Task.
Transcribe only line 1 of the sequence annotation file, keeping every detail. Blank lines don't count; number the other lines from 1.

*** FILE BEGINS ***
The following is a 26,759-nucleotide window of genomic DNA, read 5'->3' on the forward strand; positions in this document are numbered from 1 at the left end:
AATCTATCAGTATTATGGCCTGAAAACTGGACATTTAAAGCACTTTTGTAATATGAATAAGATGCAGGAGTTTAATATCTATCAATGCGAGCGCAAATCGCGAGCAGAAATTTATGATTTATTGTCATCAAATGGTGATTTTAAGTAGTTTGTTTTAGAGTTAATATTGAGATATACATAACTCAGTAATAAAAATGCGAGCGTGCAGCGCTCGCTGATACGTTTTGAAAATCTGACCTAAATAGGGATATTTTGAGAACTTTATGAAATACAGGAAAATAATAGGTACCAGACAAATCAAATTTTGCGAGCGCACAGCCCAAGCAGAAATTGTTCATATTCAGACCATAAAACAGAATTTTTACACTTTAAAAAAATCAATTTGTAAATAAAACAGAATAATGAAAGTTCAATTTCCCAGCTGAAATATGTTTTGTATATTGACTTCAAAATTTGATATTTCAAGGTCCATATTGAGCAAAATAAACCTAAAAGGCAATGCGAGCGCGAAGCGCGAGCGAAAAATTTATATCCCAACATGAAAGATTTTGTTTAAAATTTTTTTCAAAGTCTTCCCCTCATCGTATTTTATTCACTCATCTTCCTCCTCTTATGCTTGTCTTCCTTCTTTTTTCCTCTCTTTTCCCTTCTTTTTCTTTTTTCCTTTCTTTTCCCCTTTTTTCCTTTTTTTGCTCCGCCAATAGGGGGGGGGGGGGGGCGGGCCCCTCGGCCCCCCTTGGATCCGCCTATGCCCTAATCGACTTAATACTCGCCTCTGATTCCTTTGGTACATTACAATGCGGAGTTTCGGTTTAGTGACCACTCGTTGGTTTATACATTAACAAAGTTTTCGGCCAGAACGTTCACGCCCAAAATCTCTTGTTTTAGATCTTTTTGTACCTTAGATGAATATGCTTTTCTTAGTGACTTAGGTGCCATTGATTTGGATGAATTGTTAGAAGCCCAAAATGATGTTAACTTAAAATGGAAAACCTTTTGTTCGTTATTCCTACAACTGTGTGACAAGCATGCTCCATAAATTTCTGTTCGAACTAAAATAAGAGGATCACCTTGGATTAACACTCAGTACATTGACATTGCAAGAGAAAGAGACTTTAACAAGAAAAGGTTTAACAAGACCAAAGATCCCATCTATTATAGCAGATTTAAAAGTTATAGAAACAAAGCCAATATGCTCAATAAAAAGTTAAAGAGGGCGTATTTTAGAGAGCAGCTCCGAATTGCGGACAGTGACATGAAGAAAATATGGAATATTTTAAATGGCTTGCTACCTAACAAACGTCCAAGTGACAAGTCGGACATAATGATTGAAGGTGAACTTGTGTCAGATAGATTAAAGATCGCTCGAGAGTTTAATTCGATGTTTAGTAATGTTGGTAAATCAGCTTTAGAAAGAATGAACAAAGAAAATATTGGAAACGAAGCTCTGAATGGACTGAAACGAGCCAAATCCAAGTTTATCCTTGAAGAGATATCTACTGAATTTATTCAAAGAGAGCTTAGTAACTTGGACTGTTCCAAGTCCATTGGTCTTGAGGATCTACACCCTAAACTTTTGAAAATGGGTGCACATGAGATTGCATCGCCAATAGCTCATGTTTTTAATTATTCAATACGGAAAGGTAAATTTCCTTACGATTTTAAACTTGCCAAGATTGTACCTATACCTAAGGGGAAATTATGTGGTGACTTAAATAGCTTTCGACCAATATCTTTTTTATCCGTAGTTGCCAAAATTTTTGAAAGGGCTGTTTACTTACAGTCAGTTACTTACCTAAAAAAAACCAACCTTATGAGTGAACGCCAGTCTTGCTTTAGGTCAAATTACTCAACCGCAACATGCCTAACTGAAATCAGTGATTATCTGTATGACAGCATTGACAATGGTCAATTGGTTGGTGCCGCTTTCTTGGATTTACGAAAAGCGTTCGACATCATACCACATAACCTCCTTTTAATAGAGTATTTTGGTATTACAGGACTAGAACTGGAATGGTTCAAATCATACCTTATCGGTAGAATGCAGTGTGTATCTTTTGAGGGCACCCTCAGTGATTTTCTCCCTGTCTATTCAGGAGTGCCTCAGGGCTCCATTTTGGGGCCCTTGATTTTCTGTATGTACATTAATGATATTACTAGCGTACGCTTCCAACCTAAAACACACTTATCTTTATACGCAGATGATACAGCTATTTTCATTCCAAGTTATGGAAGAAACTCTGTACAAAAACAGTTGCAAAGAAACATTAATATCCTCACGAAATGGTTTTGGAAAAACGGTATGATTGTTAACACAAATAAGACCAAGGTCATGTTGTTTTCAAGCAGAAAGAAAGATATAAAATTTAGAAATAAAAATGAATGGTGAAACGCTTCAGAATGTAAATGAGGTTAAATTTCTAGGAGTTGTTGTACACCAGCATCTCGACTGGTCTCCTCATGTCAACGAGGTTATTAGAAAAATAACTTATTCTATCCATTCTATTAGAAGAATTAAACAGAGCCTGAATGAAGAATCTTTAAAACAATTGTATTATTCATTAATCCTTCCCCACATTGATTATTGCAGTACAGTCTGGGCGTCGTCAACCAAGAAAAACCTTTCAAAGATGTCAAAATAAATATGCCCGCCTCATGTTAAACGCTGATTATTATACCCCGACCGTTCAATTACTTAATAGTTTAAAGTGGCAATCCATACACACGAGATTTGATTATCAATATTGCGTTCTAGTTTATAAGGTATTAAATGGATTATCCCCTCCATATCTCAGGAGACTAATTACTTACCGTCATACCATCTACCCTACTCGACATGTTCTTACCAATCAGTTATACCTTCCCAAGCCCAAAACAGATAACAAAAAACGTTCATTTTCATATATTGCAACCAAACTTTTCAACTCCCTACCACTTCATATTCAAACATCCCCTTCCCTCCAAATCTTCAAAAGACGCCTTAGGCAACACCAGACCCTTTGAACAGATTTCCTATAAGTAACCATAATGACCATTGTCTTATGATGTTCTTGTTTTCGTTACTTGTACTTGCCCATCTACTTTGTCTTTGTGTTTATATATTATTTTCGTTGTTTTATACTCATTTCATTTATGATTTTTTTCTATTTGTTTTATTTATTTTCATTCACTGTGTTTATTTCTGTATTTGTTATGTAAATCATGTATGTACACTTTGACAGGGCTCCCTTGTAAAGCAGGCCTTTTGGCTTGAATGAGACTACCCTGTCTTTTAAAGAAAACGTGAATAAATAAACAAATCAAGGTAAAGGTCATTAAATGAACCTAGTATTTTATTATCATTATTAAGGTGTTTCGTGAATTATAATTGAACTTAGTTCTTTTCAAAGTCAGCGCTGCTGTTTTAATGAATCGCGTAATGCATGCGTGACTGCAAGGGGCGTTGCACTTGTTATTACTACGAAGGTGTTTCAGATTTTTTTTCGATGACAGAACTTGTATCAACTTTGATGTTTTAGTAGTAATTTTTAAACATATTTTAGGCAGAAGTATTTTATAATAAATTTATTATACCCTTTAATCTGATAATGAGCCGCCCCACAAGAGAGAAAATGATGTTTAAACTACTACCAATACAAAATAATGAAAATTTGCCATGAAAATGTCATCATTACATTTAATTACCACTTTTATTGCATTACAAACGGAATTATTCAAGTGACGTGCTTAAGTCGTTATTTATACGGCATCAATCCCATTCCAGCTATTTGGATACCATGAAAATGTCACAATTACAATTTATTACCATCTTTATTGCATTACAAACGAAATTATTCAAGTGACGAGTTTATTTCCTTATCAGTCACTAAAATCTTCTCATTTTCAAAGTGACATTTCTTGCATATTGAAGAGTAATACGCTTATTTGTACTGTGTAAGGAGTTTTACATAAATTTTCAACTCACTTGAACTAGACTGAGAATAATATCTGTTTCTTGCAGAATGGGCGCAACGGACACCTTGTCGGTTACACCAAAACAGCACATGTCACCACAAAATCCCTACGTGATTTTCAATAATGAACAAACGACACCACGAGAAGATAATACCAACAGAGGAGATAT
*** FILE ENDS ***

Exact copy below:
The following is a 26,759-nucleotide window of genomic DNA, read 5'->3' on the forward strand; positions in this document are numbered from 1 at the left end: